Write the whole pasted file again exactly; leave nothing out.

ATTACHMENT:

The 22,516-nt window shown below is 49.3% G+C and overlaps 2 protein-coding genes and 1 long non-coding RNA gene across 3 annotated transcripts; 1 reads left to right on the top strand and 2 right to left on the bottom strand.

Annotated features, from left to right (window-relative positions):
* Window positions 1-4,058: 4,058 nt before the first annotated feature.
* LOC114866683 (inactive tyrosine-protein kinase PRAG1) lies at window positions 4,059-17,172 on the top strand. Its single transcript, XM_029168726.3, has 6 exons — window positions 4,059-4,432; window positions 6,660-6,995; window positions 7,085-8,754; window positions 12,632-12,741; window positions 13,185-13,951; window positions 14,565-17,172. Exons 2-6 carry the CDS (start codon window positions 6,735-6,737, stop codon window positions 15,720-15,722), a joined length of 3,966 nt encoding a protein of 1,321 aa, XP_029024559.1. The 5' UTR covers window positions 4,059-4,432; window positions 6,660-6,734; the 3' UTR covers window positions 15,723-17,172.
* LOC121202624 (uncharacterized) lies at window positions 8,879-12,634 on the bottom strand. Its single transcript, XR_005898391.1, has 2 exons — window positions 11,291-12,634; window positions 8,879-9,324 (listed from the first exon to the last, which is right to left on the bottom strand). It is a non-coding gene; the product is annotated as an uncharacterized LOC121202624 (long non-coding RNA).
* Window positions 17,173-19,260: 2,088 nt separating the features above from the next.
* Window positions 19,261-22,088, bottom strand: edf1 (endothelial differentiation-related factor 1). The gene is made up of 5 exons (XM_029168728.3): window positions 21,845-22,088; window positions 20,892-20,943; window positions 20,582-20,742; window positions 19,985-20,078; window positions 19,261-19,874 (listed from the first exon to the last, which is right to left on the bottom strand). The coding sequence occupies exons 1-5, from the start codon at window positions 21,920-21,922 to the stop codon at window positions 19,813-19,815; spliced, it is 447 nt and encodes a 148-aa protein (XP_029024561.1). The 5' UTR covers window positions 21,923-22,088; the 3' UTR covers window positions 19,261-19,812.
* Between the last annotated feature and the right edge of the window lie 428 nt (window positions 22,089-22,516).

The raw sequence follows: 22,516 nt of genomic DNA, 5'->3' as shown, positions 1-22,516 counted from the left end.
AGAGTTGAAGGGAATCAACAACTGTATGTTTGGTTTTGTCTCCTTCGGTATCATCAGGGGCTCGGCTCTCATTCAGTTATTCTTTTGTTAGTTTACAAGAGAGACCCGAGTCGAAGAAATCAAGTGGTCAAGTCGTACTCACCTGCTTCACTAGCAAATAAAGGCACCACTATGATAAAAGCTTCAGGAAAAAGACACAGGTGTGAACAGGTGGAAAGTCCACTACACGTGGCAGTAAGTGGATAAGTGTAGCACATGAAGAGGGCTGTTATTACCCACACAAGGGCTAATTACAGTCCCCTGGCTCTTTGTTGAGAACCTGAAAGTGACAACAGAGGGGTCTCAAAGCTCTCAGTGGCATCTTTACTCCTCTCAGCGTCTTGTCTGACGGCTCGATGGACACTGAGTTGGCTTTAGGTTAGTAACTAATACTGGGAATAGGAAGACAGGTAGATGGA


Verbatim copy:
The 22,516-nt window shown below is 49.3% G+C and overlaps 2 protein-coding genes and 1 long non-coding RNA gene across 3 annotated transcripts; 1 reads left to right on the top strand and 2 right to left on the bottom strand.

Annotated features, from left to right (window-relative positions):
* Window positions 1-4,058: 4,058 nt before the first annotated feature.
* LOC114866683 (inactive tyrosine-protein kinase PRAG1) lies at window positions 4,059-17,172 on the top strand. Its single transcript, XM_029168726.3, has 6 exons — window positions 4,059-4,432; window positions 6,660-6,995; window positions 7,085-8,754; window positions 12,632-12,741; window positions 13,185-13,951; window positions 14,565-17,172. Exons 2-6 carry the CDS (start codon window positions 6,735-6,737, stop codon window positions 15,720-15,722), a joined length of 3,966 nt encoding a protein of 1,321 aa, XP_029024559.1. The 5' UTR covers window positions 4,059-4,432; window positions 6,660-6,734; the 3' UTR covers window positions 15,723-17,172.
* LOC121202624 (uncharacterized) lies at window positions 8,879-12,634 on the bottom strand. Its single transcript, XR_005898391.1, has 2 exons — window positions 11,291-12,634; window positions 8,879-9,324 (listed from the first exon to the last, which is right to left on the bottom strand). It is a non-coding gene; the product is annotated as an uncharacterized LOC121202624 (long non-coding RNA).
* Window positions 17,173-19,260: 2,088 nt separating the features above from the next.
* Window positions 19,261-22,088, bottom strand: edf1 (endothelial differentiation-related factor 1). The gene is made up of 5 exons (XM_029168728.3): window positions 21,845-22,088; window positions 20,892-20,943; window positions 20,582-20,742; window positions 19,985-20,078; window positions 19,261-19,874 (listed from the first exon to the last, which is right to left on the bottom strand). The coding sequence occupies exons 1-5, from the start codon at window positions 21,920-21,922 to the stop codon at window positions 19,813-19,815; spliced, it is 447 nt and encodes a 148-aa protein (XP_029024561.1). The 5' UTR covers window positions 21,923-22,088; the 3' UTR covers window positions 19,261-19,812.
* Between the last annotated feature and the right edge of the window lie 428 nt (window positions 22,089-22,516).

The raw sequence follows: 22,516 nt of genomic DNA, 5'->3' as shown, positions 1-22,516 counted from the left end.
AGAGTTGAAGGGAATCAACAACTGTATGTTTGGTTTTGTCTCCTTCGGTATCATCAGGGGCTCGGCTCTCATTCAGTTATTCTTTTGTTAGTTTACAAGAGAGACCCGAGTCGAAGAAATCAAGTGGTCAAGTCGTACTCACCTGCTTCACTAGCAAATAAAGGCACCACTATGATAAAAGCTTCAGGAAAAAGACACAGGTGTGAACAGGTGGAAAGTCCACTACACGTGGCAGTAAGTGGATAAGTGTAGCACATGAAGAGGGCTGTTATTACCCACACAAGGGCTAATTACAGTCCCCTGGCTCTTTGTTGAGAACCTGAAAGTGACAACAGAGGGGTCTCAAAGCTCTCAGTGGCATCTTTACTCCTCTCAGCGTCTTGTCTGACGGCTCGATGGACACTGAGTTGGCTTTAGGTTAGTAACTAATACTGGGAATAGGAAGACAGGTAGATGGA